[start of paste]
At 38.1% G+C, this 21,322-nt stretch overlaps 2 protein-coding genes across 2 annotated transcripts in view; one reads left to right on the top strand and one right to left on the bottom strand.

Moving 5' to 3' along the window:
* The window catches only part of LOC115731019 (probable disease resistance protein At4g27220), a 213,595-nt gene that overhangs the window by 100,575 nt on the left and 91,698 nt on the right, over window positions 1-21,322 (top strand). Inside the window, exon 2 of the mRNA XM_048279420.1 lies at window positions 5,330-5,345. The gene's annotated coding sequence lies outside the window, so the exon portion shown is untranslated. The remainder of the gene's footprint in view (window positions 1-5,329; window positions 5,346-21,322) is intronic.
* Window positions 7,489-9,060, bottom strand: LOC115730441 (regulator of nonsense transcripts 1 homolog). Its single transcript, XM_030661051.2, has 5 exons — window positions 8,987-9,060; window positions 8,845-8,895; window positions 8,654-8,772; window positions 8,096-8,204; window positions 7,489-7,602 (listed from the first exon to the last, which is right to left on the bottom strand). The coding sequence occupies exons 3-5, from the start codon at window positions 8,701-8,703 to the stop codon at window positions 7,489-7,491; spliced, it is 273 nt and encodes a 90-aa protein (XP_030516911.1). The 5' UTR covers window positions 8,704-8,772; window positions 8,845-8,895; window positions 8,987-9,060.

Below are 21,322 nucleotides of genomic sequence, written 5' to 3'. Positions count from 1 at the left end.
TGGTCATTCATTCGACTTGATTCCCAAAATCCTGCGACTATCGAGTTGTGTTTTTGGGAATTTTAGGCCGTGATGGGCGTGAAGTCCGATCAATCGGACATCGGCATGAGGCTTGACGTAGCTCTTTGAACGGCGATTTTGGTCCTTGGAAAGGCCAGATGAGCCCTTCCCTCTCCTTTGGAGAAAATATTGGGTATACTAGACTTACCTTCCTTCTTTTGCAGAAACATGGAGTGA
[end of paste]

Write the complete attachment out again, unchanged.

At 38.1% G+C, this 21,322-nt stretch overlaps 2 protein-coding genes across 2 annotated transcripts in view; one reads left to right on the top strand and one right to left on the bottom strand.

Moving 5' to 3' along the window:
* The window catches only part of LOC115731019 (probable disease resistance protein At4g27220), a 213,595-nt gene that overhangs the window by 100,575 nt on the left and 91,698 nt on the right, over window positions 1-21,322 (top strand). Inside the window, exon 2 of the mRNA XM_048279420.1 lies at window positions 5,330-5,345. The gene's annotated coding sequence lies outside the window, so the exon portion shown is untranslated. The remainder of the gene's footprint in view (window positions 1-5,329; window positions 5,346-21,322) is intronic.
* Window positions 7,489-9,060, bottom strand: LOC115730441 (regulator of nonsense transcripts 1 homolog). Its single transcript, XM_030661051.2, has 5 exons — window positions 8,987-9,060; window positions 8,845-8,895; window positions 8,654-8,772; window positions 8,096-8,204; window positions 7,489-7,602 (listed from the first exon to the last, which is right to left on the bottom strand). The coding sequence occupies exons 3-5, from the start codon at window positions 8,701-8,703 to the stop codon at window positions 7,489-7,491; spliced, it is 273 nt and encodes a 90-aa protein (XP_030516911.1). The 5' UTR covers window positions 8,704-8,772; window positions 8,845-8,895; window positions 8,987-9,060.

Below are 21,322 nucleotides of genomic sequence, written 5' to 3'. Positions count from 1 at the left end.
TGGTCATTCATTCGACTTGATTCCCAAAATCCTGCGACTATCGAGTTGTGTTTTTGGGAATTTTAGGCCGTGATGGGCGTGAAGTCCGATCAATCGGACATCGGCATGAGGCTTGACGTAGCTCTTTGAACGGCGATTTTGGTCCTTGGAAAGGCCAGATGAGCCCTTCCCTCTCCTTTGGAGAAAATATTGGGTATACTAGACTTACCTTCCTTCTTTTGCAGAAACATGGAGTGA